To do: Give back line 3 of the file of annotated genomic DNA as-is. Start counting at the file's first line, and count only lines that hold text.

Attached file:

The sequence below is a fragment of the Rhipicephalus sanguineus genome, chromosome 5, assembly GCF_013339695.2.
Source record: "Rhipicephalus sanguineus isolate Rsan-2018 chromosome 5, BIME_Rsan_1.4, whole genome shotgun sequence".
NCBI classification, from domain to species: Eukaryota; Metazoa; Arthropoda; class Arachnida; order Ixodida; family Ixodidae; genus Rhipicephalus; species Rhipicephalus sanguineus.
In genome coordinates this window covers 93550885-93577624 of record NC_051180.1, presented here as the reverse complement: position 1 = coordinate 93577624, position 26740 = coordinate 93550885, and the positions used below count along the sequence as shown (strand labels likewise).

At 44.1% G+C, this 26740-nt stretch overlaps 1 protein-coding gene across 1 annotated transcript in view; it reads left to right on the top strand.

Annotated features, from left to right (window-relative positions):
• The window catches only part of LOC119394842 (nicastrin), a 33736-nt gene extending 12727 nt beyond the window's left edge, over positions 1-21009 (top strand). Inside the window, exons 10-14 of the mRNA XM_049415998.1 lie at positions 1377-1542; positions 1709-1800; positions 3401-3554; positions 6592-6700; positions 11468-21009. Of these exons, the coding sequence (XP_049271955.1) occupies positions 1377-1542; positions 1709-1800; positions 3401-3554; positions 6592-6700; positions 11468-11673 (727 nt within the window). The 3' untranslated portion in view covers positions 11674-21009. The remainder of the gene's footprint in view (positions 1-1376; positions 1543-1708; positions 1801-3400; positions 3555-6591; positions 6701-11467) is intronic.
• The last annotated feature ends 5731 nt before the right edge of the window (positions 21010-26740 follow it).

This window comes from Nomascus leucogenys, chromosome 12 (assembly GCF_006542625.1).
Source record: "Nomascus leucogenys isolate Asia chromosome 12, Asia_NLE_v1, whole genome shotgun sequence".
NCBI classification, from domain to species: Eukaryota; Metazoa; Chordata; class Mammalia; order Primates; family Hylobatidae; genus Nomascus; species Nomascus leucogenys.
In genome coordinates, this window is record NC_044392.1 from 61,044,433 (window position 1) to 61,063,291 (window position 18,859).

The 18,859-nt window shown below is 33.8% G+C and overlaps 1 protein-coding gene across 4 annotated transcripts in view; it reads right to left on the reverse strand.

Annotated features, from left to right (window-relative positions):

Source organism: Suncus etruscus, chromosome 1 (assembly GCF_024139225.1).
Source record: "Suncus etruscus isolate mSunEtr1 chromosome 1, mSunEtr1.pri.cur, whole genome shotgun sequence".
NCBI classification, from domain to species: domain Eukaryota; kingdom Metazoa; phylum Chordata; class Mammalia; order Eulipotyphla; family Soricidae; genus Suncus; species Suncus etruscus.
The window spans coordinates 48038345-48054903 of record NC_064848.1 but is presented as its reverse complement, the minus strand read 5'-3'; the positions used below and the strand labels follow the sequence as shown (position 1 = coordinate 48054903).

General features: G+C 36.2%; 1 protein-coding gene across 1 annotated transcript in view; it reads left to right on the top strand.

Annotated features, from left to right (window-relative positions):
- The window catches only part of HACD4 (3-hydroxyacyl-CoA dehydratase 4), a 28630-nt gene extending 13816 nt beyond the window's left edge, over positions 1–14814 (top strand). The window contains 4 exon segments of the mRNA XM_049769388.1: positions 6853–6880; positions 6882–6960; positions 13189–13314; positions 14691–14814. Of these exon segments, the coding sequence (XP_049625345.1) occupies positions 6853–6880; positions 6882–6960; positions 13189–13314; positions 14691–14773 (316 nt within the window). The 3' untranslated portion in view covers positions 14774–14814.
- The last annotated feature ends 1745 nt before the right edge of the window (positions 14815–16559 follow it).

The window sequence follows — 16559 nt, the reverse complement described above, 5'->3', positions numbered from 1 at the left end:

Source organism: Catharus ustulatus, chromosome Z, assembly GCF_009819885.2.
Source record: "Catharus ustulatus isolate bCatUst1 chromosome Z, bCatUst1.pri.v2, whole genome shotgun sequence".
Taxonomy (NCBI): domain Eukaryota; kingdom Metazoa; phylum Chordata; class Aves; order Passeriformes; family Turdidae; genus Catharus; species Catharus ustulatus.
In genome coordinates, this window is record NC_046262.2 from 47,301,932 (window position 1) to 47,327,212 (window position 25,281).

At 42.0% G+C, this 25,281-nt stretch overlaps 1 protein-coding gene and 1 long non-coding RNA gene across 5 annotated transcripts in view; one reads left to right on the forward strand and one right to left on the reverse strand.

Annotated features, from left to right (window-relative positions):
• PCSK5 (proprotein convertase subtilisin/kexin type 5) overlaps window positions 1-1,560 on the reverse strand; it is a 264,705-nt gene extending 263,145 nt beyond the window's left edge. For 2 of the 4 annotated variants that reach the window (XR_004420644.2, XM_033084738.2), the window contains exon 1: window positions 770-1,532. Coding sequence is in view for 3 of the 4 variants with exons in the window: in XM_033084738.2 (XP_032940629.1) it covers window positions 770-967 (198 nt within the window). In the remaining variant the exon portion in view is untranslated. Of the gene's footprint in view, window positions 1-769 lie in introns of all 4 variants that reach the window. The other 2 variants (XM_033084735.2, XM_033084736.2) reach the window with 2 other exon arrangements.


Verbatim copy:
NCBI classification, from domain to species: Eukaryota; Metazoa; Arthropoda; class Arachnida; order Ixodida; family Ixodidae; genus Rhipicephalus; species Rhipicephalus sanguineus.